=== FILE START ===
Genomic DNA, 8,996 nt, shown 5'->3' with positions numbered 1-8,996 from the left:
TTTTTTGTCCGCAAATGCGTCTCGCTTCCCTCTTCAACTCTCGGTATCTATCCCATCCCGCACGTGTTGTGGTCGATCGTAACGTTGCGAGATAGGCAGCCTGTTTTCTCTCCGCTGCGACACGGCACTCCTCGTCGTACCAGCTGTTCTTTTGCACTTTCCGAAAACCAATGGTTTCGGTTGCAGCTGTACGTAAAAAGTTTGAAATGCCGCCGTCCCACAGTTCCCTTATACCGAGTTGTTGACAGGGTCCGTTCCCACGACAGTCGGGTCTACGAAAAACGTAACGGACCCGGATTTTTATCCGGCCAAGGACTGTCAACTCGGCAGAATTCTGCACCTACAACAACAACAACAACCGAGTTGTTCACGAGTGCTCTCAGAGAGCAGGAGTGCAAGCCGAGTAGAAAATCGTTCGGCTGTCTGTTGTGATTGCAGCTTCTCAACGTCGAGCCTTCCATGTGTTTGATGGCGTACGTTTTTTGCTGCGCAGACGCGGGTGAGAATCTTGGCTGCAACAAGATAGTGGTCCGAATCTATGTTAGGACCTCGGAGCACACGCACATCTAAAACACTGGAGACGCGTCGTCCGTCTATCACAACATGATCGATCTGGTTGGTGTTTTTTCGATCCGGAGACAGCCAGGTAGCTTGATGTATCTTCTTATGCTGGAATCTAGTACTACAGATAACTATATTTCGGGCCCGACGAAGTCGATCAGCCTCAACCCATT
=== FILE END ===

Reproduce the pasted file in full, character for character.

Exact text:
Genomic DNA, 8,996 nt, shown 5'->3' with positions numbered 1-8,996 from the left:
TTTTTTGTCCGCAAATGCGTCTCGCTTCCCTCTTCAACTCTCGGTATCTATCCCATCCCGCACGTGTTGTGGTCGATCGTAACGTTGCGAGATAGGCAGCCTGTTTTCTCTCCGCTGCGACACGGCACTCCTCGTCGTACCAGCTGTTCTTTTGCACTTTCCGAAAACCAATGGTTTCGGTTGCAGCTGTACGTAAAAAGTTTGAAATGCCGCCGTCCCACAGTTCCCTTATACCGAGTTGTTGACAGGGTCCGTTCCCACGACAGTCGGGTCTACGAAAAACGTAACGGACCCGGATTTTTATCCGGCCAAGGACTGTCAACTCGGCAGAATTCTGCACCTACAACAACAACAACAACCGAGTTGTTCACGAGTGCTCTCAGAGAGCAGGAGTGCAAGCCGAGTAGAAAATCGTTCGGCTGTCTGTTGTGATTGCAGCTTCTCAACGTCGAGCCTTCCATGTGTTTGATGGCGTACGTTTTTTGCTGCGCAGACGCGGGTGAGAATCTTGGCTGCAACAAGATAGTGGTCCGAATCTATGTTAGGACCTCGGAGCACACGCACATCTAAAACACTGGAGACGCGTCGTCCGTCTATCACAACATGATCGATCTGGTTGGTGTTTTTTCGATCCGGAGACAGCCAGGTAGCTTGATGTATCTTCTTATGCTGGAATCTAGTACTACAGATAACTATATTTCGGGCCCGACGAAGTCGATCAGCCTCAACCCATT